The best part of Katherine Paterson’s Jip, His Story (set in 1855; and winner of the 1997 O’Dell Award) is the unexpected appearance of Lyddie Worthen, the mill girl from Lyddie. That book can’t be beat in terms of its depressing-ness (I found it sadder than Bridge to Terabithia, and that’s saying something), so when Lyddie appeared in Jip’s story, college-educated and a teacher, I couldn’t have been happier that she’d achieved her dreams at last.
But long before Lyddie shows up, we’re introduced to Jip, so-named because he fell off the back of a wagon as a baby and was taken to the poor farm (think London workhouses, but in rural Vermont) when no one claimed him. Jip knows nothing about his past, and life at the farm is tolerable, if not enjoyable. Because Jip has a way with animals, he practically runs the place, and his work is the only thing keeping the residents from starvation.
Jip, though a far cry from the feisty Lyddie, is strong precisely because he’s kind in the face of poverty and brutality. He’s kind to the farm animals, kind to Sheldon, the simple-minded boy others treat as dumb manual labor, and he’s kind even to Put, the lunatic locked in a cage, who was shipped to the poor farm because the county didn’t want to pay for his stay at the asylum. Jip’s so busy being kind that he barely notices life hasn’t been kind to him–until others start to return the favor.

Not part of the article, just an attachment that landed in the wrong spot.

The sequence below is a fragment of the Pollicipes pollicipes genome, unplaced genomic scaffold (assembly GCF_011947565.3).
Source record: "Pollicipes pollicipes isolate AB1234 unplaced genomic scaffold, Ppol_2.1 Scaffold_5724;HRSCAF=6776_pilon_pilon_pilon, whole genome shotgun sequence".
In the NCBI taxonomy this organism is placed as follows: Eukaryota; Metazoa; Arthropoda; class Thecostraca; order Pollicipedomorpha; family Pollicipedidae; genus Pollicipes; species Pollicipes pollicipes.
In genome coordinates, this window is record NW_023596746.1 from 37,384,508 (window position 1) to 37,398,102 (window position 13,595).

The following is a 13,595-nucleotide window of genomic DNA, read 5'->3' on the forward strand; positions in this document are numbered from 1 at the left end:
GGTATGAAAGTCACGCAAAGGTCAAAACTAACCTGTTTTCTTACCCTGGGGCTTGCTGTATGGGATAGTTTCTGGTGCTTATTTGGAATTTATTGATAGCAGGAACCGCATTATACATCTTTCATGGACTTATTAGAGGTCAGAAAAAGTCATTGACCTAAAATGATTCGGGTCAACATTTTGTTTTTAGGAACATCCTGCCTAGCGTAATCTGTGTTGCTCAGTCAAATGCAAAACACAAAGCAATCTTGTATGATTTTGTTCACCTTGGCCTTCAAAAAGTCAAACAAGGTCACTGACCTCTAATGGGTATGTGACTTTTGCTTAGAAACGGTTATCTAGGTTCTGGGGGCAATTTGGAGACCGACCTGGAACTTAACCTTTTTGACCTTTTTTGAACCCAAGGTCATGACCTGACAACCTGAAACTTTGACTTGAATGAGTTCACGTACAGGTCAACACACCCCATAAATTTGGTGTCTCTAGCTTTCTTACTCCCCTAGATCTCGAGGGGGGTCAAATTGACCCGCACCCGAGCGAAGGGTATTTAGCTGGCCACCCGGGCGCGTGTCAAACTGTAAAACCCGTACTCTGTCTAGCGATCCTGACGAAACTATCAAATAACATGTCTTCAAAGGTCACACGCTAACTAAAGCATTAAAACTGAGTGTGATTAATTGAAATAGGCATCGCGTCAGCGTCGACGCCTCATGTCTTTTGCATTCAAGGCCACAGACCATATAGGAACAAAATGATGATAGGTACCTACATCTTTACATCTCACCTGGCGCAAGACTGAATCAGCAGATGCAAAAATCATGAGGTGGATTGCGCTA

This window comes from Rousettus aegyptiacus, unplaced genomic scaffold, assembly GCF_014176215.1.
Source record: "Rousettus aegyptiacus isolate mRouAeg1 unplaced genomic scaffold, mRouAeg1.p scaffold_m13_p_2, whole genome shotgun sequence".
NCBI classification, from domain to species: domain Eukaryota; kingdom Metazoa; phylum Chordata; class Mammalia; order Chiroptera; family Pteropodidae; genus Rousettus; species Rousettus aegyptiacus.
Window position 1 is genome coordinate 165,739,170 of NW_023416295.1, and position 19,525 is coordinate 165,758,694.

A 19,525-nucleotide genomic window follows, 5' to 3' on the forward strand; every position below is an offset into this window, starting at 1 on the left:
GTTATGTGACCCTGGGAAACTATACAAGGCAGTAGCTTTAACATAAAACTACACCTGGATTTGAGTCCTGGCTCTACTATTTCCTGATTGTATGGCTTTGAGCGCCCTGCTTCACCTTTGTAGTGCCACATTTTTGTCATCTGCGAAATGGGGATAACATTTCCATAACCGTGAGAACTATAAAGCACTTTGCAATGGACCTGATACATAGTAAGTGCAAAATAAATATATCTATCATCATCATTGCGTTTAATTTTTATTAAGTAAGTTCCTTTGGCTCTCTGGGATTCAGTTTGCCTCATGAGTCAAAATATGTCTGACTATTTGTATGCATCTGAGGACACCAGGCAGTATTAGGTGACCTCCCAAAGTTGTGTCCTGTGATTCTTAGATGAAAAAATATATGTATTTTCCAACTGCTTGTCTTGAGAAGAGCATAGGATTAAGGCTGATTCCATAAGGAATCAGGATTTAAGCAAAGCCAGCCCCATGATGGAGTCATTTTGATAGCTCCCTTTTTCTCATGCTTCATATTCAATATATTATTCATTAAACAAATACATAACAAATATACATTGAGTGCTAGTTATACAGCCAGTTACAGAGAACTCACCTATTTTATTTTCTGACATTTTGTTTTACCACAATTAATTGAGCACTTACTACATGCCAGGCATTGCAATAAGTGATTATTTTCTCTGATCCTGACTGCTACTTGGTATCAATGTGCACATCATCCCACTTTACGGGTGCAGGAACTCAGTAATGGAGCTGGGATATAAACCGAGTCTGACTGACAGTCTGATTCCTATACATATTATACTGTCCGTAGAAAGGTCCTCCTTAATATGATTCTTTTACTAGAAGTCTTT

Under Teacher’s (Lyddie’s) encouragement, Jip learns to read and believes he deserves more in life. Put, in his saner moments, helps out on the farm and becomes a true friend to Jip. Around the same time, a stranger shows up in town, someone who takes an unusual interest in Jip, but alternately repulses and fascinates him with his stories about a man searching for his long-lost son. It’s the kind of slick, oily kindness Jip could do without, yet he can’t help feeling hopeful.
The mystery of Jip’s past, the mysterious stranger, and the friendship of Lyddie and her fiance Luke Stevens all wind up in a wrenching, satisfying ending. The solution was so obvious, but it eluded me until 3/4 of the way through, and it was like that moment in Keeper when everything suddenly makes sense–except I should have figured it out sooner.
And the history angle? Even though Jip’s particular struggles are period-specific (poor farms have gone out of fashion, thank goodness), I couldn’t help but think about the news every time the book mentions education, public funding or mental health care. We’re still wrestling with the same problems, and that makes Jip’s story timeless.